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Judge Bars Expert Witness Hired by Kevin Spacey’s Accuser from Describing 1986 Encounter as ‘Sexual Assault’


Actor Kevin Spacey leaves the Central Criminal Court on July 14, 2022 in London, England. The Hollywood actor faces four counts of sexual assault against three men and one count of causing a person to engage in penetrative sexual activity without consent. (Photo by Carl Court/Getty Images)

A psychologist hired by the man suing actor Kevin Spacey won’t be allowed to describe the 1986 encounter between the men as a “sexual assault” when she testifies in the civil trial scheduled to open Thursday in New York City.

Lisa Rocchio still can opine about the mental state of Spacey’s accuser Anthony Rapp, whom she’s concluded has post-traumatic stress disorder because of the encounter that’s the focus of his lawsuit.

But the new order from Senior U.S. District Judge Lewis A. Kaplan in the Southern District of New York precludes Rocchio from offering a legal conclusion as to whether Spacey sexually assaulted 14-year-old Rapp in 1986, creating a trickier path for Rapp’s lawyers as they try to connect Rapp’s mental state with what allegedly happened between him and Spacey 36 years ago.

It doesn’t block the path completely, however: Rapp’s lawyers can ask Rocchio hypothetical questions, and she can opine that Rapp’s symptoms or mental status are “consistent with those of someone who has suffered a particularly type of abuse.” Kaplan also didn’t restrict Rocchio’s from offering a narrative “based on hearsay” or evidence of which she isn’t personally knowledge as Spacey’s lawyers asked, calling it “a slightly murkier area.”

“Attempting to draw that line in the abstract in advance of the trial would be inappropriate,” Kaplan wrote. “So too would be attempting to generalize as to whether proposed testimony that has not yet even been described in general goes beyond the scope of the expert’s report.”

The final trial preparations have publicly revealed new information about the case in the last few days, including a three-page excerpt of Spacey’s deposition that shows his partial explanation for an apologetic statement he released shortly after Rapp’s accusations were published in a 2017 BuzzFeed News article.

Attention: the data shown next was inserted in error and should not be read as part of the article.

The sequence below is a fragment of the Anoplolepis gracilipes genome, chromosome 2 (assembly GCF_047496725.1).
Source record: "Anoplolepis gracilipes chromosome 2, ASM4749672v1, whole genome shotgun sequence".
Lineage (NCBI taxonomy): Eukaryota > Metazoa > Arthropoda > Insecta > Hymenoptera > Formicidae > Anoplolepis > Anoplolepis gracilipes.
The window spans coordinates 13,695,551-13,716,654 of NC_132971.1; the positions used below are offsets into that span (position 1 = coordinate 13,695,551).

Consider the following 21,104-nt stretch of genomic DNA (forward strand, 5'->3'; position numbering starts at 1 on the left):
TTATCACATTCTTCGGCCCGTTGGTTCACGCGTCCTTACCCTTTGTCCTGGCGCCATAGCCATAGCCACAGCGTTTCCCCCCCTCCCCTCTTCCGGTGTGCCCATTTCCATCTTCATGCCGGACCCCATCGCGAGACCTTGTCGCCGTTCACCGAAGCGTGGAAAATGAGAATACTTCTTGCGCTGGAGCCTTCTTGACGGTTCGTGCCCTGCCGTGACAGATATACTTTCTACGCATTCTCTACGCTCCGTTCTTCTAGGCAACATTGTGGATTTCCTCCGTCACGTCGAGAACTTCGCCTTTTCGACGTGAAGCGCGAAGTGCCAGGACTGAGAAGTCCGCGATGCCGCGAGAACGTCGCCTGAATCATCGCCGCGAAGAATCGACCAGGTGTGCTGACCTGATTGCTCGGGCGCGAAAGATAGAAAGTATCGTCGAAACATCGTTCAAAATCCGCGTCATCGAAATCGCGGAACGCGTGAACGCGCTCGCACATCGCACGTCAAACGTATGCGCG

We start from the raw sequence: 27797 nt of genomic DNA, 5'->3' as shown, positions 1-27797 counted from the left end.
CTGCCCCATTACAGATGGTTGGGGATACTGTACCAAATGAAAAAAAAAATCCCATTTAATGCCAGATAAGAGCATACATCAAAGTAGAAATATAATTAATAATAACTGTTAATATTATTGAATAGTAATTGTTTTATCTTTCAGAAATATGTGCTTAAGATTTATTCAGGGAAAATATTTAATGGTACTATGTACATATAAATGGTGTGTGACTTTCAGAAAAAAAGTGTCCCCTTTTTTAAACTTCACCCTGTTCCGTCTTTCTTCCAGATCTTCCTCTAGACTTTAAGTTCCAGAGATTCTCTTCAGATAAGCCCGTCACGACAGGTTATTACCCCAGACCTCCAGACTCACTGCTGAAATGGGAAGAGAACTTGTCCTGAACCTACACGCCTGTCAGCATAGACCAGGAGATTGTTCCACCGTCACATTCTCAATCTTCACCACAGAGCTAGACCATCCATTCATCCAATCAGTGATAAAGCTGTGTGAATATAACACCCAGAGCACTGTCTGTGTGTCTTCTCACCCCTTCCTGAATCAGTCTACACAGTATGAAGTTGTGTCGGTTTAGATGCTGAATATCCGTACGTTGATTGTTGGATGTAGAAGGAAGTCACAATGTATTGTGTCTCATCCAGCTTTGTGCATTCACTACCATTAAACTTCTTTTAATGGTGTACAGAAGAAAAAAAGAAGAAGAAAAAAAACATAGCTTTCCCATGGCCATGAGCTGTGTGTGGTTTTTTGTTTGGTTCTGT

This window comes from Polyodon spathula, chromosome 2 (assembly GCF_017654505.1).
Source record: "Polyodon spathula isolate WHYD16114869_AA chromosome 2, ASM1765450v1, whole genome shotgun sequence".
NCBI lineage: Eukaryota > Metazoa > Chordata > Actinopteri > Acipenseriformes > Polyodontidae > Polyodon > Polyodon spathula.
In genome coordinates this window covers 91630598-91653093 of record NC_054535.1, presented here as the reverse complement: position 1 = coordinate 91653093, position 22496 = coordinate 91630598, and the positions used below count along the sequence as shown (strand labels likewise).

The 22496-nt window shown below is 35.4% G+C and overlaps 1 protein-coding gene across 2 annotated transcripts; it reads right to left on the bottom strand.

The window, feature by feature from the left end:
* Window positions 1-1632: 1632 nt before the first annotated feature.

At the time, Spacey said “I honestly do not remember the encounter” but “If I did behave as he describes, I owe him the sincerest apology for what would have been deeply inappropriate drunken behavior, and I am sorry for the feelings he describes having carried with all these years.”

In a Jan . 17, 2022, video deposition, Spacey told Rapp’s lawyer Richard Steigman, “But as time went on, I realized that this story couldn’t — couldn’t have been true,” according to a transcript excerpt filed Tuesday.

“Are you saying that since you’ve been an adult you’ve never been sexually attracted to boys under 18?” Steigman asked.

“No. It’s not my thing,” Spacey answered.

Spacey, whose legal name is Kevin Spacey Fowler, denied ever sexually touching anyone under the age of 18 after he was older than 18, then expanded on his public statement about Rapp’s allegation later in the deposition.

“I think early on I’m not even sure we knew there was going to be a public response to it. I think I was — I was trying to make sense of a story that made absolutely no sense to me whatsoever,” Spacey said. “I was searching for what could be true, because none of it made sense to me.”

“Is the reason it made no sense to you because the actions that were described were so inconsistent with the way you comport yourself generally?” Spacey’s lawyer Chase Scolnick asked.

“100 percent,” Spacey answered.

“Because you’re not interested in boys and you don’t touch people inappropriately, right?” Scolnick asked.

“I am not interested in boys and I do not touch people inappropriately,” Spacey answered.

Rapp’s lawyers filed the excerpt with their opposition to a request by Spacey’s lawyers to exclude testimony two men who accuse Spacey of sexual assaulting them in separate incidents in 1981. One of the men was 16 at the time, and Rapp’s lawyers say his experience is particularly relevant given Spacey’s deposition testimony that he’s never been attracted to boys under 18.

“If Defendant testifies similarly at trial, it is beyond dispute that Plaintiff can question him about [the] testimony, or about other prior instances in which Defendant did exactly that,” according to the brief from Peter J. Saghir.